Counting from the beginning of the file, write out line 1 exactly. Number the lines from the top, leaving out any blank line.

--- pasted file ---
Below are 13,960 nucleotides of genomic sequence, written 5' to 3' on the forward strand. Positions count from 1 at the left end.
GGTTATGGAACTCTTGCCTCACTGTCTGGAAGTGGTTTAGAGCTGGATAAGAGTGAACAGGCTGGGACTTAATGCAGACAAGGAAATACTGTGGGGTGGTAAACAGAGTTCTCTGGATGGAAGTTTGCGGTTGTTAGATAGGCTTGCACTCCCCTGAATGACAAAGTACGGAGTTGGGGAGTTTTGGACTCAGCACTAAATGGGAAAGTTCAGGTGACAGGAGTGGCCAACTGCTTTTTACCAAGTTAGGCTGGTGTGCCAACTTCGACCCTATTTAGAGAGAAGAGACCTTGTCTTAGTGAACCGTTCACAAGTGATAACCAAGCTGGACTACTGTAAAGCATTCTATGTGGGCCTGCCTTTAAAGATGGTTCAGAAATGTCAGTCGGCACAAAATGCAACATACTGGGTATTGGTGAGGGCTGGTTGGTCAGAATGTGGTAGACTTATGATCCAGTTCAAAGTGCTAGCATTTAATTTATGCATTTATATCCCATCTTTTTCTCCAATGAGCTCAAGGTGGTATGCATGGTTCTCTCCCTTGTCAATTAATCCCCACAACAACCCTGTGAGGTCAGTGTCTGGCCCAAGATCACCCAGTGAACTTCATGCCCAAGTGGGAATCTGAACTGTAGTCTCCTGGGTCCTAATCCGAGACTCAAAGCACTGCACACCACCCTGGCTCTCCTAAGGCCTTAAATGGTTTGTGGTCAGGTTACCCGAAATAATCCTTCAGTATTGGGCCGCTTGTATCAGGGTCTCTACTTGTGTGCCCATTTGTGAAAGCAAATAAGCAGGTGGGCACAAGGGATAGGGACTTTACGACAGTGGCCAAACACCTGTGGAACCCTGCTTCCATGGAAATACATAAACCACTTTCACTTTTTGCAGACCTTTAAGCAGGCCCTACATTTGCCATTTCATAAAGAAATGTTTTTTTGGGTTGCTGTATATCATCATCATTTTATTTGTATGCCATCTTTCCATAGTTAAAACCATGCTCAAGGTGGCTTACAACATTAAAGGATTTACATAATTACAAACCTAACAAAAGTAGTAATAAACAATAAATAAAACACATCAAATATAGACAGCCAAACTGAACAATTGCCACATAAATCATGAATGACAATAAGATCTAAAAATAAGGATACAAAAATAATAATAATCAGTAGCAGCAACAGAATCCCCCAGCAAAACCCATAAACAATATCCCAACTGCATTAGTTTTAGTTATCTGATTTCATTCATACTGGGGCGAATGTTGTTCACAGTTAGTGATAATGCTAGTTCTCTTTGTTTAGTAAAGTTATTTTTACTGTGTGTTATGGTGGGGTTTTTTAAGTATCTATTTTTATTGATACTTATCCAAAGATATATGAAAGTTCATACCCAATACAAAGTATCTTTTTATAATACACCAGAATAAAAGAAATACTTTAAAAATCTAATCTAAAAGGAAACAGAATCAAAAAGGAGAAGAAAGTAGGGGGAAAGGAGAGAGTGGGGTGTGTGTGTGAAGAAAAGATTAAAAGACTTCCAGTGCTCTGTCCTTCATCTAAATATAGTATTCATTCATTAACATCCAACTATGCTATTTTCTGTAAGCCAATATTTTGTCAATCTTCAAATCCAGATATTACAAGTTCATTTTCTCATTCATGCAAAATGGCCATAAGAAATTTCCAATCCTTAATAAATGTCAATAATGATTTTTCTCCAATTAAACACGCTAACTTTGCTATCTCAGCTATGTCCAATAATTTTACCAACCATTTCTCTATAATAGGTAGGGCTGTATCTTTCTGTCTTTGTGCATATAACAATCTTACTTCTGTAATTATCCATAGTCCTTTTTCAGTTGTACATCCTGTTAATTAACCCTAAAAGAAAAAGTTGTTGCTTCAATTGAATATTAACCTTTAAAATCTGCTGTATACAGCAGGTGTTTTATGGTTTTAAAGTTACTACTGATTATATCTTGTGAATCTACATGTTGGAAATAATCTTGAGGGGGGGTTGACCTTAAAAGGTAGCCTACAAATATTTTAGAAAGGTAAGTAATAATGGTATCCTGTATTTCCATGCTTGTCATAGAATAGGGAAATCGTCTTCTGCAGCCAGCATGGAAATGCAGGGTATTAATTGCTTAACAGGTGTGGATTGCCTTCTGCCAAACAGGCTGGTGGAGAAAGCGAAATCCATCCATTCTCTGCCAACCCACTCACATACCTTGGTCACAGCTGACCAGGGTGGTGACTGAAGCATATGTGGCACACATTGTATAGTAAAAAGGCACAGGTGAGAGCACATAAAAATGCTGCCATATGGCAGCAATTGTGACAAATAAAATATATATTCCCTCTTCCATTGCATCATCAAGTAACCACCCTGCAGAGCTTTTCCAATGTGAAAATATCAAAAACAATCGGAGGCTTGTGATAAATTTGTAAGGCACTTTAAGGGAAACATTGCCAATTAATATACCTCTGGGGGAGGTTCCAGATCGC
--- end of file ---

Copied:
Below are 13,960 nucleotides of genomic sequence, written 5' to 3' on the forward strand. Positions count from 1 at the left end.